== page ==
The leftist Syriza party has remained consistently ahead of its rivals in opinion polls. It says it wants Greece to stay in the euro zone but also wants to scrap austerity measures that underpin its bailout program and to ask Europe to write off a big chunk of Greek debt.
“The likelihood of a Greek exit (Grexit) is still lower than during the peak of the (euro zone) crisis in 2012 and remains relatively unlikely,” Moody’s said in a report.
But citing the political turmoil triggered by the early election, it added: “This higher risk (of Grexit) could have negative credit implications for other members of the European single currency, despite contagion risks being materially lower than at the peak of the crisis.”
Moody’s said other euro zone governments in the 19-member currency bloc were likely to reject any request from a Syriza government for debt forgiveness “partly because it could lead to similar demands from other highly indebted euro area countries”.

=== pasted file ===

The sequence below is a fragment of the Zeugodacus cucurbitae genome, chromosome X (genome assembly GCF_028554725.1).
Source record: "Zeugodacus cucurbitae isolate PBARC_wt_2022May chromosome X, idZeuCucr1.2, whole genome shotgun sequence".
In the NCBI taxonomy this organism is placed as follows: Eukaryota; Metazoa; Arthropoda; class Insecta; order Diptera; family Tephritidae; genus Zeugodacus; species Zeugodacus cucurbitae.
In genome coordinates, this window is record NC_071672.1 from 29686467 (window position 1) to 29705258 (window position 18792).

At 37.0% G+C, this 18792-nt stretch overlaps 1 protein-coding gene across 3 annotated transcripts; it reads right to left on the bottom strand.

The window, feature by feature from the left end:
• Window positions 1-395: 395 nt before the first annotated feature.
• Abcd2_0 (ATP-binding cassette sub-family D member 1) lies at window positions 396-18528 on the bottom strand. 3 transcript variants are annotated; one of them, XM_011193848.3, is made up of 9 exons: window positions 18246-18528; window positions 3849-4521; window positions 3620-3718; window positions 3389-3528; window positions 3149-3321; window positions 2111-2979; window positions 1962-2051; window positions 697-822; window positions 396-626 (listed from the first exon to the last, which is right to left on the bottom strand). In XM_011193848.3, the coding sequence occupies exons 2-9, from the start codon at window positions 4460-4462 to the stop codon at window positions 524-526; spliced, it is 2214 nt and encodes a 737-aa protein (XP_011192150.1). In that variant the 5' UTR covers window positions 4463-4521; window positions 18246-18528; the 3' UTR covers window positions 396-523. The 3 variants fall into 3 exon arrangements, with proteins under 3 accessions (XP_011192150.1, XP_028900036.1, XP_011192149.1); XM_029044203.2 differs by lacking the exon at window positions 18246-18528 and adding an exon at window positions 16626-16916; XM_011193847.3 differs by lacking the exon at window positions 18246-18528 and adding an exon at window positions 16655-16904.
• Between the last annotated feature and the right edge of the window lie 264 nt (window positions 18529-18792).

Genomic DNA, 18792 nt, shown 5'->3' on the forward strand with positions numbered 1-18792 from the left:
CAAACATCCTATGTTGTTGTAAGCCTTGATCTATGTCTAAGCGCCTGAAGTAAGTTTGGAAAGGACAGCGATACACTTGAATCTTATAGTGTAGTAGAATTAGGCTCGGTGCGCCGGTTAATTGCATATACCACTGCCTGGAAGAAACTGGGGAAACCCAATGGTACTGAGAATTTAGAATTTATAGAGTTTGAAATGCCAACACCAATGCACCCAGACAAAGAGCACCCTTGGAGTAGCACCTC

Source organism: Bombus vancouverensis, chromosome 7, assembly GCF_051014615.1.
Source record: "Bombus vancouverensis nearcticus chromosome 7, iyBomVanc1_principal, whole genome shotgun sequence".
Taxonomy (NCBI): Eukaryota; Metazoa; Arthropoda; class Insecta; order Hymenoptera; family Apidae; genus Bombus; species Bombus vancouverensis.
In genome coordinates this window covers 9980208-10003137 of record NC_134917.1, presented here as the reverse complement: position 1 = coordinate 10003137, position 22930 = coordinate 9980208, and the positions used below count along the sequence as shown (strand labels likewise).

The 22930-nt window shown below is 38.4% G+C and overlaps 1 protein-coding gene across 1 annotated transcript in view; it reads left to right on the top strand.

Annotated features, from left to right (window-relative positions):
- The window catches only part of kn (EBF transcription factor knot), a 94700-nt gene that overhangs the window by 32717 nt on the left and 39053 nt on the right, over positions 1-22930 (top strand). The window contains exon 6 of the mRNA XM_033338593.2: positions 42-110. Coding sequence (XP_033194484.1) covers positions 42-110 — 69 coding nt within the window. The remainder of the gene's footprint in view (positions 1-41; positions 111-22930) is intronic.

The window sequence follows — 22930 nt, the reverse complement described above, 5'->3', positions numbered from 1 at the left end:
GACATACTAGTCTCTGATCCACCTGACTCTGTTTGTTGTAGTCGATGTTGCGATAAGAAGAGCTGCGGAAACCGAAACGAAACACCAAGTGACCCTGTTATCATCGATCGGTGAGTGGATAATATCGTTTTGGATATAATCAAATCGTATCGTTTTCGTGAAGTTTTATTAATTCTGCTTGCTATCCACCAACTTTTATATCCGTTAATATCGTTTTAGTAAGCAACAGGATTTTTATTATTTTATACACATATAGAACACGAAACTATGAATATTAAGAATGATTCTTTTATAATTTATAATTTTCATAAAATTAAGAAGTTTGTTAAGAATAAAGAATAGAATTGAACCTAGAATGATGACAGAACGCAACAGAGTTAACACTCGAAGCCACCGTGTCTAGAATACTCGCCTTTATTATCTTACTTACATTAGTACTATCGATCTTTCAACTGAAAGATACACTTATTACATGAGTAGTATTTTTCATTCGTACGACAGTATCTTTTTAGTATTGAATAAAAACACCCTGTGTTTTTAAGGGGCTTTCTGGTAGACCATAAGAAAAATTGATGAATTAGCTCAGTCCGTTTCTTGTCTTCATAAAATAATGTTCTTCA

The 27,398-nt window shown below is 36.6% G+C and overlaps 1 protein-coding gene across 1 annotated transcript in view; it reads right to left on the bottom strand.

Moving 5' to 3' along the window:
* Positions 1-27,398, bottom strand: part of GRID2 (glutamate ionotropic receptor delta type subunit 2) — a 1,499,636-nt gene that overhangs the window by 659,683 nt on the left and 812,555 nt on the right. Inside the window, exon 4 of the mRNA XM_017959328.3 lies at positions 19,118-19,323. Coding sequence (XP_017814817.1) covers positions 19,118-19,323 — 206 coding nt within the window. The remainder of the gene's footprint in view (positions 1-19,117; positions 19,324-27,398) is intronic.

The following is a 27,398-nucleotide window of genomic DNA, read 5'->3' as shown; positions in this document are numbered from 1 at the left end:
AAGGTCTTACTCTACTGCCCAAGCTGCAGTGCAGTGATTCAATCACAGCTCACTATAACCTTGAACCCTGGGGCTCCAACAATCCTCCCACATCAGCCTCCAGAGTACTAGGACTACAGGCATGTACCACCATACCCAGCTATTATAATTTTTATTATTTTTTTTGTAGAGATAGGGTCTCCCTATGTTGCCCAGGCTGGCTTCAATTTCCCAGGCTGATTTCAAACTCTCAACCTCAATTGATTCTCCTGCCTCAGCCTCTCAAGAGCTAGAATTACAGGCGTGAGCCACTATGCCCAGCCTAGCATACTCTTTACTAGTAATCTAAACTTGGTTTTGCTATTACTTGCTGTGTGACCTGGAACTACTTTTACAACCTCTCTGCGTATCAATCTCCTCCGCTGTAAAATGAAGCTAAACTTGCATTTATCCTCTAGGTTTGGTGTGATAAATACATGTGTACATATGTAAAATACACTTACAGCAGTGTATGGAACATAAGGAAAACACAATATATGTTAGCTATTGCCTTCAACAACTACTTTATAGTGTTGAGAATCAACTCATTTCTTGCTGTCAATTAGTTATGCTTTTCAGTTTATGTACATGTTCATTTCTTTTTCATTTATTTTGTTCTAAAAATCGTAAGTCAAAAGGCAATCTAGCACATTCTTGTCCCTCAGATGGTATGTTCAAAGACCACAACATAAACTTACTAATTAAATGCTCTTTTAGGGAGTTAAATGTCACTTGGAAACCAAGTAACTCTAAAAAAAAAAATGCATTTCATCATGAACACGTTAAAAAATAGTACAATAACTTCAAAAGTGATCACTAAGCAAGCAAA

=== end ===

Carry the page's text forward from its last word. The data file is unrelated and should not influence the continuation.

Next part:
EU officials have been forced to state publicly in recent days that a ‘Grexit’ is not on the agenda.
Moody’s said a ‘Grexit’ would be likely to trigger a renewed recession in the remaining euro area, which is already wrestling with falling prices and limited growth.
Greece’s economy, only now recovering after a six-year recession, would also be damaged in the short term, Moody’s said, and the country’s ability to devalue with a new currency could raise the specter of other euro exits.
“Over the longer term, economic growth in Greece following an exit could exceed that in remaining euro area countries — which, in turn, could trigger discussions around further euro exits,” report author Colin Ellis said.